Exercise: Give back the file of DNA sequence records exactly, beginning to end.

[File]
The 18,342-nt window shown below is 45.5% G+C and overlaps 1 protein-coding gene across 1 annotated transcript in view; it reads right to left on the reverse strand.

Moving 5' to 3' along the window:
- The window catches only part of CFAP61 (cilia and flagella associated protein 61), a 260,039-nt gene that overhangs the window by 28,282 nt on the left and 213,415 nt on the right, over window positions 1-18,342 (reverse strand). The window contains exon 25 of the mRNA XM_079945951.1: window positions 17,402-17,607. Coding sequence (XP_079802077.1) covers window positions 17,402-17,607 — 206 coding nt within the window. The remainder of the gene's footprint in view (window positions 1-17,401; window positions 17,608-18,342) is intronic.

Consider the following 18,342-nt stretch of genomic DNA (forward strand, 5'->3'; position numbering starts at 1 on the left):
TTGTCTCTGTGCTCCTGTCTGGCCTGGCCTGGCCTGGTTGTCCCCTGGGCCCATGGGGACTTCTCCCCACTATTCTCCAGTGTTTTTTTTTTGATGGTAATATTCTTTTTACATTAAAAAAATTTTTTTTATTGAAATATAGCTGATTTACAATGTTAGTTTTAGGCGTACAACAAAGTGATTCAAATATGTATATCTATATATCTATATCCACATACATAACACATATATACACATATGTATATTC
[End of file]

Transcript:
The 18,342-nt window shown below is 45.5% G+C and overlaps 1 protein-coding gene across 1 annotated transcript in view; it reads right to left on the reverse strand.

Moving 5' to 3' along the window:
- The window catches only part of CFAP61 (cilia and flagella associated protein 61), a 260,039-nt gene that overhangs the window by 28,282 nt on the left and 213,415 nt on the right, over window positions 1-18,342 (reverse strand). The window contains exon 25 of the mRNA XM_079945951.1: window positions 17,402-17,607. Coding sequence (XP_079802077.1) covers window positions 17,402-17,607 — 206 coding nt within the window. The remainder of the gene's footprint in view (window positions 1-17,401; window positions 17,608-18,342) is intronic.

Consider the following 18,342-nt stretch of genomic DNA (forward strand, 5'->3'; position numbering starts at 1 on the left):
TTGTCTCTGTGCTCCTGTCTGGCCTGGCCTGGCCTGGTTGTCCCCTGGGCCCATGGGGACTTCTCCCCACTATTCTCCAGTGTTTTTTTTTTGATGGTAATATTCTTTTTACATTAAAAAAATTTTTTTTATTGAAATATAGCTGATTTACAATGTTAGTTTTAGGCGTACAACAAAGTGATTCAAATATGTATATCTATATATCTATATCCACATACATAACACATATATACACATATGTATATTC